By: Al-Dabi Olvera *
The Covid-19 infection of eight indigenous activists in a small San Cristóbal de las Casas prison and the subsequent outbreak of hunger strikes in prisons de throughout Chiapas, once again lift the veil from the structure of the prison system: a racist and classist institution of capture and extermination. At the same time, they amplify the scolding voice of those who have spent decades fighting for their freedom.
Since the explosion of the 1994 Zapatista insurrection, hundreds of indigenous peoples have been imprisoned as part of a counter-insurgency operation. Collectives like The Voice of Cerro Hueco  and The Voice of El Amate proliferated in the prisons and became spaces of denunciation through which all the captured Zapatistas were released. Then, in 2013, the struggle for the freedom of the Tzotzil professor Alberto Patishtán resonated internationally. That tradition of resistance continues in 2020 with organizations like Solidarity with the Voice of El Amate, Voice of Indigenous in Resistance, True Voice of El Amate and Viniketik (indigenous men) in Resistance.
On May 15 and 16, all the members of Solidarity with the Voice of El Amate, prisoners at the Center for Social Reinsertion of those Sentenced (Cerss, its initials in Spanish) Number 5 in San Cristóbal, presented Covid-19 symptoms: fever, headache, chills and runny nose. The Tzotzil activists were isolated in the infirmary under lock and key. The authorities tested them for Covid-19: all tested positive. Professor Alberto Patishtán warned that in the Cerss 5, where he himself was a prisoner, there are no sanitary or medical conditions to care for the sick.
“What it shows us is contempt for those who speak Tzotzil, who are prisoners for not knowing how to speak Spanish, and for being indigenous. That is happening to the compañeros, their rights are totally violated,” Patishtán points out.
Thus today, prison would seem more than ever, a place for those who are left to die. Some 90 percent of the Cerss 5 population is indigenous: 298 men and 24 women. The organizations estimate that there are more than 100 infections in the prison. In this context, Patishtán demands that the governor of Chiapas, Rutilio Escandón, attend to those in Solidarity with the Voice of El Amate in a hospital outside the prison and that later they be given amnesty.
For his part, Adrián Gómez Jiménez, a Tzotzil prisoner of The Voice of Indigenous in Resistance,  will stay on a hunger strike from May 21 to June 5 inside of Cerss 5: “The workers were entering daily. They brought the virus. Our demand is freedom. It endangers our lives: they give it to us and we die.”
This case is symptomatic of what happens throughout the world. The first riots given the imminent arrival of the coronavirus in prisons occurred in the city of Modena, Italy, where six prisoners died. Then, in the La Modelo prison, in Colombia, 23 prisoners were murdered. Faced with prison rebellions, several countries started to release prisoners, albeit selectively: in Iran and Turkey activists, journalists and Kurds were kept in prison. In Mexico, a law for amnesty on minor crimes advanced in April. However, for indigenous prisoners, whose serious crimes are fabricated with racial and class inequities, this law does not apply.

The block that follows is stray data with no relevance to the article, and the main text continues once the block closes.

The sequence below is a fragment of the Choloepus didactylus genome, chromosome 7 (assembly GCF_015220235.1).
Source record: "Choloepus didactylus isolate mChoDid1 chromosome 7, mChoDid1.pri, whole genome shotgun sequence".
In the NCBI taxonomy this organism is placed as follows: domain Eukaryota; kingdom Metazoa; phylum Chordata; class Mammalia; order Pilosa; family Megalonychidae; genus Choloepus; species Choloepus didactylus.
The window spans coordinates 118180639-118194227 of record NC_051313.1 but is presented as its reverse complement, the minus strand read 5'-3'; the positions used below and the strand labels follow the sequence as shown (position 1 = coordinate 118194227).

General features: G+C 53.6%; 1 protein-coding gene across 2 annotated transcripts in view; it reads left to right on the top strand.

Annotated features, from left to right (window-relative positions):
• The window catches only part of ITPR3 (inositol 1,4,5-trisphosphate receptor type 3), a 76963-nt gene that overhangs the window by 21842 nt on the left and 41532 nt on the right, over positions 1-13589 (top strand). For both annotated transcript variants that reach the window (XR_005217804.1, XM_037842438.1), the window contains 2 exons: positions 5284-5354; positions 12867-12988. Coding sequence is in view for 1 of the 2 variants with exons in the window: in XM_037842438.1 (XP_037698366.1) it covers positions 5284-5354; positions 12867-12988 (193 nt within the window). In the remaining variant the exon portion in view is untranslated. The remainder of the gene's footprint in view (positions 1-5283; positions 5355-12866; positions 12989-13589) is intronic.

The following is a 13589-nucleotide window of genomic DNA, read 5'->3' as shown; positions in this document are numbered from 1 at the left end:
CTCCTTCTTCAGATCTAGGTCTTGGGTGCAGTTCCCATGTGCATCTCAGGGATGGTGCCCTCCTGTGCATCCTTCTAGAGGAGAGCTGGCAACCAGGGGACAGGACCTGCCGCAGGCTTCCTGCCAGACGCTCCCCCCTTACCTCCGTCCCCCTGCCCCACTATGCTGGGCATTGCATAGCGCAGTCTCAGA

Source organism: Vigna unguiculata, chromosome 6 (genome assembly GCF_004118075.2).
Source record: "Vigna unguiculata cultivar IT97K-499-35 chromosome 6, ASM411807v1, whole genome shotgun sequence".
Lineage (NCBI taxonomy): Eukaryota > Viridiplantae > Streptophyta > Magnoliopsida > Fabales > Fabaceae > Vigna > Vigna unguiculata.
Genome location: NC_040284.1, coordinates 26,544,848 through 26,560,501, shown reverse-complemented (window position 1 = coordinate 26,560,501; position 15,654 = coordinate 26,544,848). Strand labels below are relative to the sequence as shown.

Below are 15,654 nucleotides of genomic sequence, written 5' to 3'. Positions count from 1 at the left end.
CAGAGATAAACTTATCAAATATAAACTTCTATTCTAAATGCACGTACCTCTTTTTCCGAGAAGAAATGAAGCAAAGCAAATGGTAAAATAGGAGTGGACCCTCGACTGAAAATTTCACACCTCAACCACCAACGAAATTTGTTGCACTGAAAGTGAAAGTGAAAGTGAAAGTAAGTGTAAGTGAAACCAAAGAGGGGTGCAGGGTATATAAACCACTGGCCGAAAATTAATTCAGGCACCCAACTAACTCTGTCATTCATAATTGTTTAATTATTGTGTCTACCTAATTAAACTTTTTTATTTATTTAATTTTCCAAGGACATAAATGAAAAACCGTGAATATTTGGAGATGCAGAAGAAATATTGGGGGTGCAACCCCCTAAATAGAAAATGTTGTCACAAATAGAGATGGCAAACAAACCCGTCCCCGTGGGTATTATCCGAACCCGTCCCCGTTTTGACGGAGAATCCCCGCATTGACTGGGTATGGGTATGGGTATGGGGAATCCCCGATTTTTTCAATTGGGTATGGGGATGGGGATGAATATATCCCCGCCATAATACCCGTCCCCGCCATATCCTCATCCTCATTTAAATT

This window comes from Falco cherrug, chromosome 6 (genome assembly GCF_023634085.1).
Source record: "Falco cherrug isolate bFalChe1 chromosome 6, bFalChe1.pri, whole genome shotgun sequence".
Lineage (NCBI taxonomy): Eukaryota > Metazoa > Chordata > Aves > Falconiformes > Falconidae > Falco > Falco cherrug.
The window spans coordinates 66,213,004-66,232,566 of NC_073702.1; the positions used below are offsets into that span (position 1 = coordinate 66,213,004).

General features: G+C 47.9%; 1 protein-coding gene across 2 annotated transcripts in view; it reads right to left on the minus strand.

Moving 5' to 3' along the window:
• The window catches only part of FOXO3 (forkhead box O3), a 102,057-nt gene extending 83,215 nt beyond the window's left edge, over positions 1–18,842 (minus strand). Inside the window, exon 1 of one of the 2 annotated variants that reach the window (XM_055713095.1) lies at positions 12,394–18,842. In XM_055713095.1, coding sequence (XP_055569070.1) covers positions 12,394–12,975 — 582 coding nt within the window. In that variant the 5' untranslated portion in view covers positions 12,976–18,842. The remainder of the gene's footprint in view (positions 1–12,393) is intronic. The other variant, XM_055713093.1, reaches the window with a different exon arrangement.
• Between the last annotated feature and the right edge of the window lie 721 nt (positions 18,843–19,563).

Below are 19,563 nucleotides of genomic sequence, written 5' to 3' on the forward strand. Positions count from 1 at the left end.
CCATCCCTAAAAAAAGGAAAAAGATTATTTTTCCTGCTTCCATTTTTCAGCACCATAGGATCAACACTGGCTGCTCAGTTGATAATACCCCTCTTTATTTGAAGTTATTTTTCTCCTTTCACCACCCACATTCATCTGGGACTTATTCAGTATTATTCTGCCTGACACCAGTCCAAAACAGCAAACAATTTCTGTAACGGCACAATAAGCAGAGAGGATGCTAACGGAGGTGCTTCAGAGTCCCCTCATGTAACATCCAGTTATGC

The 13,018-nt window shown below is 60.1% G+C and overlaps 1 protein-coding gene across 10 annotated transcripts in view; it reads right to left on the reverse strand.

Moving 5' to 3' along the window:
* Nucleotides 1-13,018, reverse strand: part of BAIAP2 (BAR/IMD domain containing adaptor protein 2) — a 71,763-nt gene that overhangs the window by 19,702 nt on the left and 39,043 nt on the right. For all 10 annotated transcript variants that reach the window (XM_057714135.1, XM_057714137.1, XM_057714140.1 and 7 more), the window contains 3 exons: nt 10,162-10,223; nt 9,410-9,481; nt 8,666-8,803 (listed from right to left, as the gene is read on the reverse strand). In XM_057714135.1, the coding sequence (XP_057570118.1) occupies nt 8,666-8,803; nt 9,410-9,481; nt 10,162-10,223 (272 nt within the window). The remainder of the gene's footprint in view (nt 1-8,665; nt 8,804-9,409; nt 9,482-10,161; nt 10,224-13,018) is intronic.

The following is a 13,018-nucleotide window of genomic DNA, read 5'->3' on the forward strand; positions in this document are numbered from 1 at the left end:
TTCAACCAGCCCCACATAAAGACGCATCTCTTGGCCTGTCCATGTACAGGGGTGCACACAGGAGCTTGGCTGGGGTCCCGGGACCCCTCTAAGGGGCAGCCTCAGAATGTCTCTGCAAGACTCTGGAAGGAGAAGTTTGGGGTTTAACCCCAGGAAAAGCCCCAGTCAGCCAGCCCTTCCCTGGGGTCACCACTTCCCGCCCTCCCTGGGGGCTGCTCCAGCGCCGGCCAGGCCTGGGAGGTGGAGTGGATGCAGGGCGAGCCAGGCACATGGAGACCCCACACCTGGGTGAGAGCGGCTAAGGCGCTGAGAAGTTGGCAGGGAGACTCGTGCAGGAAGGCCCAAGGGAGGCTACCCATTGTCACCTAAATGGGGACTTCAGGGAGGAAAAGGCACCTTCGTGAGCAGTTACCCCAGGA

If the philosopher and Afro-American activist Angela Davis shreds in her book “Are prisons obsolete?” the inheritance that the prison industrial complex has from slavery –both in the methods of torture as in the exploitation of labor–, the historian Ilán Semo outlines in La Jornada (November 2019) that the Mexican prison system has the double function of collecting wealth, mainly for organized crime, and inhibiting protest from Mexico below so that it accepts its social place “as immovable.” Thus, we could think of prisons, especially those of Oaxaca, Guerrero and Chiapas, as guarantors of a class system inherited from the Porfirian finca (estate).
Davis, herself a prisoner in 1972 for the Jackson brothers case, emphasizes the normalization of the prison system “as if it were something inevitable in life.” Today it seems that this system is expanding to “all the people” (pandemos). You leave prison through sickness, as in the novel “Los días de la peste,” by the Bolivian Edmundo Paz Soldán, and the world is under a kind of prison by scales. Thus, it would seem that the images of prisoners kneeling that the Salvadoran president, Nayib Bukele, released are a warning to the population outside. We are facing a global system in which surveillance and punishment are applied to those who commit the crime of being infected.
However, home confinement in the United States is not the same as that of indigenous prisoners in Chiapas. With everything, from their sit-ins and encampments, the organized prisoners give a lesson on the exercise of freedom.
To resist, Patishtán taught the prisoners Spanish, told them how to read a document or write a statement. Also, collectively, prisoners became doctors and even psychologists: still today they are organized with autonomy and this is demonstrated by their ability to raise their voices and go on a hunger strike. Patishtán said when he came out of his captivity: “I always felt free.” In times of coronavirus, we could keep this phrase as a horizon, and help spread the voice of the Tzotzils who resist the coronavirus in prison.
 Cerro Hueco is the name of the old prison in the Chiapas capital of Tuxtla Gutiérrez. It is no longer in operation. The new prison in that area is El Amate.
 Membership in the organizations Solidarity with the Voice of El Amate and the Voice of Indigenous in Resistance indicate a solidarity with or sympathy for the Zapatista movement.
Originally Published in Spanish by La Jornada
Sunday, May 24, 2020
Re-Published with English interpretation by the Chiapas Support Committee